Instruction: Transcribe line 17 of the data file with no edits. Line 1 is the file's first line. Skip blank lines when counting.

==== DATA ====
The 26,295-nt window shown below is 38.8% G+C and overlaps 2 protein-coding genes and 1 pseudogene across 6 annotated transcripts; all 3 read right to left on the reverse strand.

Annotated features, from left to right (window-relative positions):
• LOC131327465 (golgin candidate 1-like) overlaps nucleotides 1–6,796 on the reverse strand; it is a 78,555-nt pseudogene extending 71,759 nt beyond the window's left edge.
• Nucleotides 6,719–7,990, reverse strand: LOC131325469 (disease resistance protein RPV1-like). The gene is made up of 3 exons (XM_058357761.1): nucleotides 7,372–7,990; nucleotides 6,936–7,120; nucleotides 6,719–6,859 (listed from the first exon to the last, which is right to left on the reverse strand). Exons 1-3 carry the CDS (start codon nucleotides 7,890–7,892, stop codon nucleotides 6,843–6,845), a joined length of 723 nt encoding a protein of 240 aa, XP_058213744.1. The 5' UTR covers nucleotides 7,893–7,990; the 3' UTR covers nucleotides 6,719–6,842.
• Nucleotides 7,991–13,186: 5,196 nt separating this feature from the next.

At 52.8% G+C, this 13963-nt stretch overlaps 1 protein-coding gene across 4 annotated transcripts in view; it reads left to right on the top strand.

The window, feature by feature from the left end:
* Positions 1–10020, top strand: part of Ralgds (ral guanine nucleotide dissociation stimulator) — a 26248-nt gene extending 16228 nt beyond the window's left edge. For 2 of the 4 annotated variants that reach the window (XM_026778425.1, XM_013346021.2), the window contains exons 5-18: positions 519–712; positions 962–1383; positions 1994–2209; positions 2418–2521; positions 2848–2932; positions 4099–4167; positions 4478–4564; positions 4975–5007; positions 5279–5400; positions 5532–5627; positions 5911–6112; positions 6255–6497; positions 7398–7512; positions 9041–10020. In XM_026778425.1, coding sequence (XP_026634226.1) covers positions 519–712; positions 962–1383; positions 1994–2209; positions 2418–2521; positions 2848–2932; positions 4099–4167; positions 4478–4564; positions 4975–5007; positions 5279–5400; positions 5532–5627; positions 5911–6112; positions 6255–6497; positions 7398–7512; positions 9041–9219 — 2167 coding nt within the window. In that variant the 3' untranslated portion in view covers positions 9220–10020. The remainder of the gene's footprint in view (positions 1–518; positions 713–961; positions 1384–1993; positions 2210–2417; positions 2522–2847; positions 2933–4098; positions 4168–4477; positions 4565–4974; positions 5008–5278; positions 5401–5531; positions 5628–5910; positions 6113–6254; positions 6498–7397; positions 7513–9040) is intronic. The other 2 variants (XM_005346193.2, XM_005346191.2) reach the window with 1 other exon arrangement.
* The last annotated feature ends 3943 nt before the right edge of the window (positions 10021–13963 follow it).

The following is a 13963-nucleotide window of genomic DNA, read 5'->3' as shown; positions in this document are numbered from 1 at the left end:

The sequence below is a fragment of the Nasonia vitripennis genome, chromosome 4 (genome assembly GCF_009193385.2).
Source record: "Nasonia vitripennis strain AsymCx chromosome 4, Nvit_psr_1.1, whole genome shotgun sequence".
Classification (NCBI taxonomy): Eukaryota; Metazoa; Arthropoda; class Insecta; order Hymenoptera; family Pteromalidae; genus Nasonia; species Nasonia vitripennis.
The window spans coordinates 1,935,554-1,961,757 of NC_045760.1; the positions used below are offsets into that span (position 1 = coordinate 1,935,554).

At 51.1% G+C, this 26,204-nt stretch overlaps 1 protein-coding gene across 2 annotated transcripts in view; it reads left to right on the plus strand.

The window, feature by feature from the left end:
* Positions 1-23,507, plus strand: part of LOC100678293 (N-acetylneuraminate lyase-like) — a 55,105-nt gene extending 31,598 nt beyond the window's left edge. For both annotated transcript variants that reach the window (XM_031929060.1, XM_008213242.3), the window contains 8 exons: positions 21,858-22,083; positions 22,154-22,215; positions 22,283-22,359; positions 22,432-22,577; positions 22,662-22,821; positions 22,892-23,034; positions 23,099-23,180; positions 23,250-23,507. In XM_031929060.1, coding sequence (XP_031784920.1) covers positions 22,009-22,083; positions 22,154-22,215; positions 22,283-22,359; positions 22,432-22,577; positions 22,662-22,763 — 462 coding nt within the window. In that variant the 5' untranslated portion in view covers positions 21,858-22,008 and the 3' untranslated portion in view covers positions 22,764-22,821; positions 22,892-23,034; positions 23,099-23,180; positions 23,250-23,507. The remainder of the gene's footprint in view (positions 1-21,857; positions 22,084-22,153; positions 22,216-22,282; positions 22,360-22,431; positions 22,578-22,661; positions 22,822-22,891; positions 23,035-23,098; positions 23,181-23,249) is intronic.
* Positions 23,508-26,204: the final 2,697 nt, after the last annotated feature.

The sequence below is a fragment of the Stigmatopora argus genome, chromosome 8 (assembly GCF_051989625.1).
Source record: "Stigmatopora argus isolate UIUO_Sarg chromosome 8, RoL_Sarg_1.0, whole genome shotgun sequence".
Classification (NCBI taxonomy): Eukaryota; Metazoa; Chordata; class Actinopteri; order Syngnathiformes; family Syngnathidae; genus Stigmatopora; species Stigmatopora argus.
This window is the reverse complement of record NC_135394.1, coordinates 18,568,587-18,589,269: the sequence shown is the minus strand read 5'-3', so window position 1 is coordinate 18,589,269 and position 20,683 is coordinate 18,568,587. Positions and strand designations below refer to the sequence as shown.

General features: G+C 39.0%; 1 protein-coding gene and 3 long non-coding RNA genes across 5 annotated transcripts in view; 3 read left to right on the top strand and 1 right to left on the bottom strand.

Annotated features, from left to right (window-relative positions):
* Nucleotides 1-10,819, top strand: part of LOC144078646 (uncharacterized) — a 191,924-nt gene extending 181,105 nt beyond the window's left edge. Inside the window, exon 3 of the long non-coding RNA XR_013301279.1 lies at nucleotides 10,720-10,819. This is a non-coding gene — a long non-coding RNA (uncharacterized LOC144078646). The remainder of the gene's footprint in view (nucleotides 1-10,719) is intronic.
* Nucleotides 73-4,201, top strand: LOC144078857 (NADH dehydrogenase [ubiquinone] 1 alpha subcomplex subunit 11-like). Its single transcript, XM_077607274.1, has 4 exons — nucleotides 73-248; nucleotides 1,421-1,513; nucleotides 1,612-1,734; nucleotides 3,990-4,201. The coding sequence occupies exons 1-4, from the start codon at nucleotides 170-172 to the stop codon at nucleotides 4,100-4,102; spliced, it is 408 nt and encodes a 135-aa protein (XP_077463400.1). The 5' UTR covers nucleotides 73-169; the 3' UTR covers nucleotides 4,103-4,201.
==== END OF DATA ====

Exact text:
* Positions 1-23,507, plus strand: part of LOC100678293 (N-acetylneuraminate lyase-like) — a 55,105-nt gene extending 31,598 nt beyond the window's left edge. For both annotated transcript variants that reach the window (XM_031929060.1, XM_008213242.3), the window contains 8 exons: positions 21,858-22,083; positions 22,154-22,215; positions 22,283-22,359; positions 22,432-22,577; positions 22,662-22,821; positions 22,892-23,034; positions 23,099-23,180; positions 23,250-23,507. In XM_031929060.1, coding sequence (XP_031784920.1) covers positions 22,009-22,083; positions 22,154-22,215; positions 22,283-22,359; positions 22,432-22,577; positions 22,662-22,763 — 462 coding nt within the window. In that variant the 5' untranslated portion in view covers positions 21,858-22,008 and the 3' untranslated portion in view covers positions 22,764-22,821; positions 22,892-23,034; positions 23,099-23,180; positions 23,250-23,507. The remainder of the gene's footprint in view (positions 1-21,857; positions 22,084-22,153; positions 22,216-22,282; positions 22,360-22,431; positions 22,578-22,661; positions 22,822-22,891; positions 23,035-23,098; positions 23,181-23,249) is intronic.